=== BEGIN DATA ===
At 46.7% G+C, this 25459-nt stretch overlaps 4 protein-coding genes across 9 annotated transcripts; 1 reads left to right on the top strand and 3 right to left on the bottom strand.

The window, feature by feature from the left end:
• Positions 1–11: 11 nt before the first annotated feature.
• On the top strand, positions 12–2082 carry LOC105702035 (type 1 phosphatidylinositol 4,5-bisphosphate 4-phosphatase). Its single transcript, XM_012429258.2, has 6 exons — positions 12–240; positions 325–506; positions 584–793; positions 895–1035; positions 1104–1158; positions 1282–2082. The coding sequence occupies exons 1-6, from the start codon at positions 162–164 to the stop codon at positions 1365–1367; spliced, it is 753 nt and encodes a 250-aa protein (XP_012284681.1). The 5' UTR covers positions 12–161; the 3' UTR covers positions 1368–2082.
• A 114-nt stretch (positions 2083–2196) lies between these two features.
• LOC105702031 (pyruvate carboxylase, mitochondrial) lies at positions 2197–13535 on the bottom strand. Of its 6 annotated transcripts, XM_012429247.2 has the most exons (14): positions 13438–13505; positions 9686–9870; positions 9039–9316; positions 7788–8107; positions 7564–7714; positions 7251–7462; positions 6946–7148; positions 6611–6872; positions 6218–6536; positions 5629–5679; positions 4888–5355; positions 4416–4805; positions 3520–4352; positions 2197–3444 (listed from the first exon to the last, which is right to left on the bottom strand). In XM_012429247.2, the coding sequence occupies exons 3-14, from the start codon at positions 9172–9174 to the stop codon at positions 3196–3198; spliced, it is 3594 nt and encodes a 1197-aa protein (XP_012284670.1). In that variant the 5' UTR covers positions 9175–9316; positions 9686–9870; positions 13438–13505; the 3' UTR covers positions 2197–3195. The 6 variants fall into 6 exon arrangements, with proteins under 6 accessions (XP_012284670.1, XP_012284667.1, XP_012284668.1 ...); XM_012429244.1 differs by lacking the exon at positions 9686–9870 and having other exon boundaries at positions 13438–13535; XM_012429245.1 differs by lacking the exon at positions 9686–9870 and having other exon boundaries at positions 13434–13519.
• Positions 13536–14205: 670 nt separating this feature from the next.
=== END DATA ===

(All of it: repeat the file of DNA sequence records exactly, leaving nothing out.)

At 46.7% G+C, this 25459-nt stretch overlaps 4 protein-coding genes across 9 annotated transcripts; 1 reads left to right on the top strand and 3 right to left on the bottom strand.

The window, feature by feature from the left end:
• Positions 1–11: 11 nt before the first annotated feature.
• On the top strand, positions 12–2082 carry LOC105702035 (type 1 phosphatidylinositol 4,5-bisphosphate 4-phosphatase). Its single transcript, XM_012429258.2, has 6 exons — positions 12–240; positions 325–506; positions 584–793; positions 895–1035; positions 1104–1158; positions 1282–2082. The coding sequence occupies exons 1-6, from the start codon at positions 162–164 to the stop codon at positions 1365–1367; spliced, it is 753 nt and encodes a 250-aa protein (XP_012284681.1). The 5' UTR covers positions 12–161; the 3' UTR covers positions 1368–2082.
• A 114-nt stretch (positions 2083–2196) lies between these two features.
• LOC105702031 (pyruvate carboxylase, mitochondrial) lies at positions 2197–13535 on the bottom strand. Of its 6 annotated transcripts, XM_012429247.2 has the most exons (14): positions 13438–13505; positions 9686–9870; positions 9039–9316; positions 7788–8107; positions 7564–7714; positions 7251–7462; positions 6946–7148; positions 6611–6872; positions 6218–6536; positions 5629–5679; positions 4888–5355; positions 4416–4805; positions 3520–4352; positions 2197–3444 (listed from the first exon to the last, which is right to left on the bottom strand). In XM_012429247.2, the coding sequence occupies exons 3-14, from the start codon at positions 9172–9174 to the stop codon at positions 3196–3198; spliced, it is 3594 nt and encodes a 1197-aa protein (XP_012284670.1). In that variant the 5' UTR covers positions 9175–9316; positions 9686–9870; positions 13438–13505; the 3' UTR covers positions 2197–3195. The 6 variants fall into 6 exon arrangements, with proteins under 6 accessions (XP_012284670.1, XP_012284667.1, XP_012284668.1 ...); XM_012429244.1 differs by lacking the exon at positions 9686–9870 and having other exon boundaries at positions 13438–13535; XM_012429245.1 differs by lacking the exon at positions 9686–9870 and having other exon boundaries at positions 13434–13519.
• Positions 13536–14205: 670 nt separating this feature from the next.